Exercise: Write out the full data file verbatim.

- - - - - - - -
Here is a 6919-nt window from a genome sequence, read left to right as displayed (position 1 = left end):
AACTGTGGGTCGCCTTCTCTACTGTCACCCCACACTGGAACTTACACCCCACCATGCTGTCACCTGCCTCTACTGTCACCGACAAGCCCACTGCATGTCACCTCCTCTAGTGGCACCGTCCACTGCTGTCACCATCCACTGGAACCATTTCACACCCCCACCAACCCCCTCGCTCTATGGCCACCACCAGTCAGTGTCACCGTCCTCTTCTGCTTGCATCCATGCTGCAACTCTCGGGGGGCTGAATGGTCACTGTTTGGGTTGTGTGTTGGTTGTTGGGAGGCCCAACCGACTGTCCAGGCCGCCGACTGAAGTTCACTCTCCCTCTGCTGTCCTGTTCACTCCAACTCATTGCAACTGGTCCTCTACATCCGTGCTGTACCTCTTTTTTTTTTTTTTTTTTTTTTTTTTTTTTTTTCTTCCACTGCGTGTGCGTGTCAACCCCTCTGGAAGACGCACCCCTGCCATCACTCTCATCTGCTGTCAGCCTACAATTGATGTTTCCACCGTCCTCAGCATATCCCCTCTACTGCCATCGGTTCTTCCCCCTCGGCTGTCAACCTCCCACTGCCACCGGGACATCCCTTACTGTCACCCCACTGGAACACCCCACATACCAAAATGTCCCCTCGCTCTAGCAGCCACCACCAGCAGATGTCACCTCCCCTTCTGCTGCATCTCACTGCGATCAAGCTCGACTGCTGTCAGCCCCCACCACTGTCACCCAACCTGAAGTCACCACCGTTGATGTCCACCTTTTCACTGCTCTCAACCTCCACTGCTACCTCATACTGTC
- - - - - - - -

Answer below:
Here is a 6919-nt window from a genome sequence, read left to right as displayed (position 1 = left end):
AACTGTGGGTCGCCTTCTCTACTGTCACCCCACACTGGAACTTACACCCCACCATGCTGTCACCTGCCTCTACTGTCACCGACAAGCCCACTGCATGTCACCTCCTCTAGTGGCACCGTCCACTGCTGTCACCATCCACTGGAACCATTTCACACCCCCACCAACCCCCTCGCTCTATGGCCACCACCAGTCAGTGTCACCGTCCTCTTCTGCTTGCATCCATGCTGCAACTCTCGGGGGGCTGAATGGTCACTGTTTGGGTTGTGTGTTGGTTGTTGGGAGGCCCAACCGACTGTCCAGGCCGCCGACTGAAGTTCACTCTCCCTCTGCTGTCCTGTTCACTCCAACTCATTGCAACTGGTCCTCTACATCCGTGCTGTACCTCTTTTTTTTTTTTTTTTTTTTTTTTTTTTTTTTTCTTCCACTGCGTGTGCGTGTCAACCCCTCTGGAAGACGCACCCCTGCCATCACTCTCATCTGCTGTCAGCCTACAATTGATGTTTCCACCGTCCTCAGCATATCCCCTCTACTGCCATCGGTTCTTCCCCCTCGGCTGTCAACCTCCCACTGCCACCGGGACATCCCTTACTGTCACCCCACTGGAACACCCCACATACCAAAATGTCCCCTCGCTCTAGCAGCCACCACCAGCAGATGTCACCTCCCCTTCTGCTGCATCTCACTGCGATCAAGCTCGACTGCTGTCAGCCCCCACCACTGTCACCCAACCTGAAGTCACCACCGTTGATGTCCACCTTTTCACTGCTCTCAACCTCCACTGCTACCTCATACTGTC